“The Audience,” a middle brow British export starring the quick-change artistry of Helen Mirren as Queen Elizabeth, imagines what happens during Her Majesty’s private weekly meetings with England’s prime ministers over the course of her six decade reign. By the end of Peter Morgan’s play, we have learned that Queen Elizabeth
- suffers from Obsessive-Compulsive Disorder.
- hates Buckingham Palace
- has a wry sense of humor and dry wit
- grew up with a Scottish nanny who slept in her bedroom until she was 15, which made her identify with ordinary, middle class people
- is politically liberal
What we don’t learn is whether any of this is true. The weekly “audience” that the British sovereign has held with the British prime minister, which has been taking place for centuries, is completely private; more to the point, Queen Elizabeth is protective of her privacy, and is restricted by her role as a constitutional monarch from publicly revealing her views. The upshot is that “The Audience” presents a character sketch of the queen that is largely unreliable, providing little authentic insight and even less drama.
So what, you might ask, is the point?
While it was a hit on the West End, “The Audience” is likely to appeal on this side of the Atlantic primarily to Anglophiles, Monarchists and fans of Helen Mirren, who is best known for her role as Detective Chief Inspector Jane Tennison in the British TV drama Prime Suspect… and for her Oscar-winning portrayal of Queen Elizabeth in the 2006 film, “The Queen” — which was also written by Peter Morgan.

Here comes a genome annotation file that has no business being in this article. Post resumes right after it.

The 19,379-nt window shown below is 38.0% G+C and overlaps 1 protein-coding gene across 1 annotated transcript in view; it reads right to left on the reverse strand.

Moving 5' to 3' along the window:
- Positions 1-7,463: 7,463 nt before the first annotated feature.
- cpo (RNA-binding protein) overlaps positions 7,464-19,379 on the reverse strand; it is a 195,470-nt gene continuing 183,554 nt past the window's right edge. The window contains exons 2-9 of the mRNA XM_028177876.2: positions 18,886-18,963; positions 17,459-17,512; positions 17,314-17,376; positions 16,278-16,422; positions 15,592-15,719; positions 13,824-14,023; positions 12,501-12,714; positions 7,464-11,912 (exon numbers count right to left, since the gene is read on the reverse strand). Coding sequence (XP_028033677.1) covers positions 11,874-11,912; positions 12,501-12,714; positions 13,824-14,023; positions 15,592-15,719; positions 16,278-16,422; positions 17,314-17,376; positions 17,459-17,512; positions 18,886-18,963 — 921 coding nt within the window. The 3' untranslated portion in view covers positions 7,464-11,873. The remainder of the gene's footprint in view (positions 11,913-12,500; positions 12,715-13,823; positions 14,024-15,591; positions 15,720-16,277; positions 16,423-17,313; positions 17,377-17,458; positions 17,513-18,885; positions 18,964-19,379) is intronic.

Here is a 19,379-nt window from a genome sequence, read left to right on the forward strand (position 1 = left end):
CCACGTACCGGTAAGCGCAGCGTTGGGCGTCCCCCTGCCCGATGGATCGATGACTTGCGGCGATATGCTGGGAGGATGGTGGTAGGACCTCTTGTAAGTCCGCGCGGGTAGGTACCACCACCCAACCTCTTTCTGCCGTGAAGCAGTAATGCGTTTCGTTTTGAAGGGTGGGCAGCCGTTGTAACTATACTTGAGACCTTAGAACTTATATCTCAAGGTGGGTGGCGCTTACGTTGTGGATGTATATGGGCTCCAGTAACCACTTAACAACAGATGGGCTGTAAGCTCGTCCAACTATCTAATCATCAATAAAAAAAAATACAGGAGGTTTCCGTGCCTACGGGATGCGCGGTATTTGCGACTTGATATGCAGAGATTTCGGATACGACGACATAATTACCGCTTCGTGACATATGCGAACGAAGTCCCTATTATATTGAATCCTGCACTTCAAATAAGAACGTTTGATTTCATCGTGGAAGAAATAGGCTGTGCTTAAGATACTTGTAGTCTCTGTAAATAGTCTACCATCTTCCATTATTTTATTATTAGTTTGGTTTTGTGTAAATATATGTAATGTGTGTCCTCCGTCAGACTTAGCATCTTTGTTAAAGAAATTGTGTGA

That movie focuses on the British Royal Family’s response to the death of Princess Diana. Those expecting something similar in “The Audience” should know that there is no mention of Diana’s death in “The Audience” — and only brief mention of her or Prince Charles at all.
And yet, there is a point to “The Audience,” or at least, a selling point — the chance to see Helen Mirren on stage, in her return to Broadway after an absence of 14 years. With generous assist from costume (and set) designer Bob Crowley and hair and makeup designer Ivana Primorac, Mirren makes lightning-quick transformations from 25-year-old yet-to-be-crowned sovereign still in mourning clothes for her father meeting with Winston Churchill, to frail but impeccably appointed 88-year-old grandmother apt to snooze while current prime minister David Cameron prattles on – – some dozen different Elizabeths in all. Indeed, one should be forgiven for suspecting that the random (non-chronological) order of her meetings with the prime ministers — first , we see her with John Major in 1995, then with Churchill in 1952, then with Harold Wilson in 1964, and so on– is primarily designed to showcase Mirren’s skill in metamorphosis.